“When you’re a girl, every body is similar. When you’re a woman, every body is completely unique.”

Quite recently, I realised something very important. This realisation changed not only how I felt about my body, but also how I thought about my personality and my future. It gave me both contentment and drive, and has made for an altogether happier me. That realisation is this: at the age of twenty four, I am a woman and not a girl. Yeah, so maybe that does sound a bit daft, but let me explain.

When I was a girl, I was an acrobat and a diver. I was required to train daily at home, and every day at either the pool or in the gym, or both. I was very flexible and strong, and thin too. But even then I would pull out bits of skin on my stomach thinking it was fat. I would cover my thighs in shorts when the others would be comfortable in leotards, and I would wrap a towel around myself the moment I got out of the pool.

Because of all the training, I saw the girls at school begin to change shape long before I did. Where they had breasts and hips, I had the straight-up-and-down body I had always had, and I was fine with that. When my breasts eventually did develop, I was embarrassed by them and was glad that they were small. The body that I wore until I was around eighteen was slim, almost entirely curveless, and small-chested – a girl’s body.

Of course, once all the training stopped, that quickly changed. It was like my body breathed a great big sigh of relief and just got comfy. My weight began to fluctuate, my boobs grew, I began to develop a more feminine figure, and I lost muscle tone. I wasn’t happy and I damn sure wasn’t going to accept it, so I locked the fact of the matter away into a box and set myself into a weird form of denial. Somewhere in my subconscious I decided my body was just bizarre and nothing would look good on it anyway. I dressed masculine and had a masculine haircut, unwilling to match my outward appearance to this body I had been lumped with.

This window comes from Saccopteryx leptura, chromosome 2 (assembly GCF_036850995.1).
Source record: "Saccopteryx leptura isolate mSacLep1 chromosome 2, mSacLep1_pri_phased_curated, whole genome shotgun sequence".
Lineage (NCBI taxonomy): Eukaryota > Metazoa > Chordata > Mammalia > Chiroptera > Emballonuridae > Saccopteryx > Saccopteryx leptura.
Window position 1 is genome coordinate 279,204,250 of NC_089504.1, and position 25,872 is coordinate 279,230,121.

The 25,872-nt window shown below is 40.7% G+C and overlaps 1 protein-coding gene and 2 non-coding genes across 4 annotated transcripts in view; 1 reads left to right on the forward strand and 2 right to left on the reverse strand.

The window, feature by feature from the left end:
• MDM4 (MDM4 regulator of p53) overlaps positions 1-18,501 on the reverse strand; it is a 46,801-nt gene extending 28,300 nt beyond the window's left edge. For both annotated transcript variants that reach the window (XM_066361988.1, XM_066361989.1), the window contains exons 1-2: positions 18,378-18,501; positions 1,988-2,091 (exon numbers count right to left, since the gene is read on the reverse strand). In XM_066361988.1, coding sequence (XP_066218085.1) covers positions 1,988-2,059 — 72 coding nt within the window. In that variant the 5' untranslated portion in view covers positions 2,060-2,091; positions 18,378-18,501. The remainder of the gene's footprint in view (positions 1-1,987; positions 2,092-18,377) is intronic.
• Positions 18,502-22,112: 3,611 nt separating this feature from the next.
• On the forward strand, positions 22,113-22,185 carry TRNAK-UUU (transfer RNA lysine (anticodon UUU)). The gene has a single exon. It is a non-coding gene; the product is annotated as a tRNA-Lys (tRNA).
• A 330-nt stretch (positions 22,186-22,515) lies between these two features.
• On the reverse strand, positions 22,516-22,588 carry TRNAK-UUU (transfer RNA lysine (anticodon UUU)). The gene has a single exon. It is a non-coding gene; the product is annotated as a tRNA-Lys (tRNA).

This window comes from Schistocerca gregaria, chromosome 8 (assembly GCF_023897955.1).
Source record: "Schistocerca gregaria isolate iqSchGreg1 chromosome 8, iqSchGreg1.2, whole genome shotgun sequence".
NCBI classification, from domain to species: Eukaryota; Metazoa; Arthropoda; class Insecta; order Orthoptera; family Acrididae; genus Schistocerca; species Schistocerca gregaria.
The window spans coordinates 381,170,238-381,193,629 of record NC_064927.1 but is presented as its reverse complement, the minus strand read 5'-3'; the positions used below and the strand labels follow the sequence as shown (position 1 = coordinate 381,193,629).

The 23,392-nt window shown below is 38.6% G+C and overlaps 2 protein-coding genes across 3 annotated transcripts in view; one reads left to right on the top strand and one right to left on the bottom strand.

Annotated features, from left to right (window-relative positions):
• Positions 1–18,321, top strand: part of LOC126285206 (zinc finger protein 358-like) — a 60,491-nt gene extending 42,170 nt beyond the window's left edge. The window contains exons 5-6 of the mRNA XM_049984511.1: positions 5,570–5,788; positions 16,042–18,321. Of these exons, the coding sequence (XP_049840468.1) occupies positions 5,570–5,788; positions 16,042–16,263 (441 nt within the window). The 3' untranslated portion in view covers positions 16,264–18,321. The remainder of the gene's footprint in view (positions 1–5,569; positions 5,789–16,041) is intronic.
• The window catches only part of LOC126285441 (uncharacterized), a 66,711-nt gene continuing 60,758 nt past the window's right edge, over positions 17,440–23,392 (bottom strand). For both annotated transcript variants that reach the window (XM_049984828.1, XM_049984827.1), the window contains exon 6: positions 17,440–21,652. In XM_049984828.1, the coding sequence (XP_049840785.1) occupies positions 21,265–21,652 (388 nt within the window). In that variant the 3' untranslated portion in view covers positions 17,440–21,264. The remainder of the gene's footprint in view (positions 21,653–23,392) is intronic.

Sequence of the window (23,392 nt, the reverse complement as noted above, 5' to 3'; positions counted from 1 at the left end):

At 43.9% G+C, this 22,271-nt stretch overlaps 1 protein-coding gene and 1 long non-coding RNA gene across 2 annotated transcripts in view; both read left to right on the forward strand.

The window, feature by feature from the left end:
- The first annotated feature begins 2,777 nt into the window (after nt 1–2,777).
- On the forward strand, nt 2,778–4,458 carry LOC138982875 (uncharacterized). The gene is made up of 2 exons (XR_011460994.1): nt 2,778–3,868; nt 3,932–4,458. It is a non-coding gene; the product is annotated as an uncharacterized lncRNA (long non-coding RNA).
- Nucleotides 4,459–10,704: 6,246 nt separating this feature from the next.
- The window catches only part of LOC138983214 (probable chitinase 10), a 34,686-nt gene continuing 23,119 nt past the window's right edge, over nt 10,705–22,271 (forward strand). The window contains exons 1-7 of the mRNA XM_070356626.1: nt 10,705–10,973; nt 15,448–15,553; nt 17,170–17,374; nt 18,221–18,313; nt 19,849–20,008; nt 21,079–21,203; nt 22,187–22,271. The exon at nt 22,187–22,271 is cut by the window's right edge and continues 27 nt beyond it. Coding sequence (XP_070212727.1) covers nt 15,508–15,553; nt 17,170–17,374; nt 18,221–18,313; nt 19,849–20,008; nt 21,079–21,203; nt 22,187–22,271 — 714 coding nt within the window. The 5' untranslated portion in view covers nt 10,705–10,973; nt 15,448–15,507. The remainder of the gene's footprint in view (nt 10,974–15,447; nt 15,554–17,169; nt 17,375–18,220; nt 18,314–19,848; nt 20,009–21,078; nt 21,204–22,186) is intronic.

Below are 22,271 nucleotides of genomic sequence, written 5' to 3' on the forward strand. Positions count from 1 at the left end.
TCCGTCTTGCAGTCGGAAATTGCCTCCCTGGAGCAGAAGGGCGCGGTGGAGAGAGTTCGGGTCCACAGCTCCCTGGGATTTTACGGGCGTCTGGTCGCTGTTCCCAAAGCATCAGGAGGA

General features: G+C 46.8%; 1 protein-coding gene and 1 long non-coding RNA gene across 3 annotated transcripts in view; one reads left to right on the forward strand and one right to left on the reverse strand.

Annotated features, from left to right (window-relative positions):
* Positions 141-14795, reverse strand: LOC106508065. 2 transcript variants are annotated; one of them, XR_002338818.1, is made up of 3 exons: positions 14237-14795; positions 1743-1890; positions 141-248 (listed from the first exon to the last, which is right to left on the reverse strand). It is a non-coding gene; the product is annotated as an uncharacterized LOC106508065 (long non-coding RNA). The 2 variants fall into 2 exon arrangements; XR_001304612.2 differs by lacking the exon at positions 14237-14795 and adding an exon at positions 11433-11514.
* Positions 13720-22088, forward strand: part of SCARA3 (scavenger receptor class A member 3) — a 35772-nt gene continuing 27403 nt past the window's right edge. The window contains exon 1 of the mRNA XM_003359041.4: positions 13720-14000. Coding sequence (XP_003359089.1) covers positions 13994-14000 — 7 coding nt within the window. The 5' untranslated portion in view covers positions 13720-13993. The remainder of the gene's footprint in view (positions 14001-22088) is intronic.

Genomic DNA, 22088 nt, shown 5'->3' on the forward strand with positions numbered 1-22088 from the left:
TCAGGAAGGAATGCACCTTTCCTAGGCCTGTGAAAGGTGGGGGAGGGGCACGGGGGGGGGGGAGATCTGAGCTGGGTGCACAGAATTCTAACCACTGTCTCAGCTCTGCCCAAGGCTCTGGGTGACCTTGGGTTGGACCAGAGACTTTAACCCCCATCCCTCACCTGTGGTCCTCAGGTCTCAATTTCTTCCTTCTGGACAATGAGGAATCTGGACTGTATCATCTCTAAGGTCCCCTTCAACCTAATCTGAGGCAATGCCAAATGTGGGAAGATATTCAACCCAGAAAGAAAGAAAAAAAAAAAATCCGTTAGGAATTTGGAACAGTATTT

My first big wake-up call came when being measured for a bra when I was twenty two. My B-cups, it turned out, were actually a very squashed pair of Ds. It felt like the end of the world! No more hiding these bloody things, I thought. But that day of shopping with my mum really opened my eyes to the nonsense in my head; all that had changed was my perceived bra size, and only in my mind. The bra lady had hit me with what I was shutting my eyes to. My boobs were not going to change, I realised, but my mindset sure could.

The first time someone calls you a ‘lady’, as in “Mind you don’t bump into that lady”, is pretty weird. And for me the first time I called myself a woman was pretty weird too. But the word fits me now. I am an adult woman, and it’s high time I got used to it.